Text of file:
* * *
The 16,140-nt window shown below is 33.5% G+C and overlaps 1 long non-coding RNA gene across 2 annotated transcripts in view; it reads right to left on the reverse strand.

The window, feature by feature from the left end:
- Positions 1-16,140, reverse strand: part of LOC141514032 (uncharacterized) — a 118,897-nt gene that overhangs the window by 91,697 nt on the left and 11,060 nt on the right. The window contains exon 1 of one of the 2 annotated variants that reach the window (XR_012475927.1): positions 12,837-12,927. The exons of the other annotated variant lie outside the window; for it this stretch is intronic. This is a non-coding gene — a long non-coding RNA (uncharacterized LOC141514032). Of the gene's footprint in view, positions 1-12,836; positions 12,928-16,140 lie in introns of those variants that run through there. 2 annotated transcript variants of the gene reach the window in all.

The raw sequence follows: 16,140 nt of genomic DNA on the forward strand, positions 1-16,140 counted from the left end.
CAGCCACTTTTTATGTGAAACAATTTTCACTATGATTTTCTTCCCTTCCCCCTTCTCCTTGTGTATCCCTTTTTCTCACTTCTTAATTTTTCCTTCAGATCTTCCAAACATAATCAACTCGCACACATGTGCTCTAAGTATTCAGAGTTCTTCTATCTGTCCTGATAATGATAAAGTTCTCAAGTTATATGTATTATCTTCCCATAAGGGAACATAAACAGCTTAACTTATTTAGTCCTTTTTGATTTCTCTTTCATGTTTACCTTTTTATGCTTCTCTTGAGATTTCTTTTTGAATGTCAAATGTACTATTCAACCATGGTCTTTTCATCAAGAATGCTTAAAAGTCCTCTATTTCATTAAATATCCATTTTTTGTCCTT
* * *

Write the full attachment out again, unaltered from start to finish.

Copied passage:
The 16,140-nt window shown below is 33.5% G+C and overlaps 1 long non-coding RNA gene across 2 annotated transcripts in view; it reads right to left on the reverse strand.

The window, feature by feature from the left end:
- Positions 1-16,140, reverse strand: part of LOC141514032 (uncharacterized) — a 118,897-nt gene that overhangs the window by 91,697 nt on the left and 11,060 nt on the right. The window contains exon 1 of one of the 2 annotated variants that reach the window (XR_012475927.1): positions 12,837-12,927. The exons of the other annotated variant lie outside the window; for it this stretch is intronic. This is a non-coding gene — a long non-coding RNA (uncharacterized LOC141514032). Of the gene's footprint in view, positions 1-12,836; positions 12,928-16,140 lie in introns of those variants that run through there. 2 annotated transcript variants of the gene reach the window in all.

The raw sequence follows: 16,140 nt of genomic DNA on the forward strand, positions 1-16,140 counted from the left end.
CAGCCACTTTTTATGTGAAACAATTTTCACTATGATTTTCTTCCCTTCCCCCTTCTCCTTGTGTATCCCTTTTTCTCACTTCTTAATTTTTCCTTCAGATCTTCCAAACATAATCAACTCGCACACATGTGCTCTAAGTATTCAGAGTTCTTCTATCTGTCCTGATAATGATAAAGTTCTCAAGTTATATGTATTATCTTCCCATAAGGGAACATAAACAGCTTAACTTATTTAGTCCTTTTTGATTTCTCTTTCATGTTTACCTTTTTATGCTTCTCTTGAGATTTCTTTTTGAATGTCAAATGTACTATTCAACCATGGTCTTTTCATCAAGAATGCTTAAAAGTCCTCTATTTCATTAAATATCCATTTTTTGTCCTT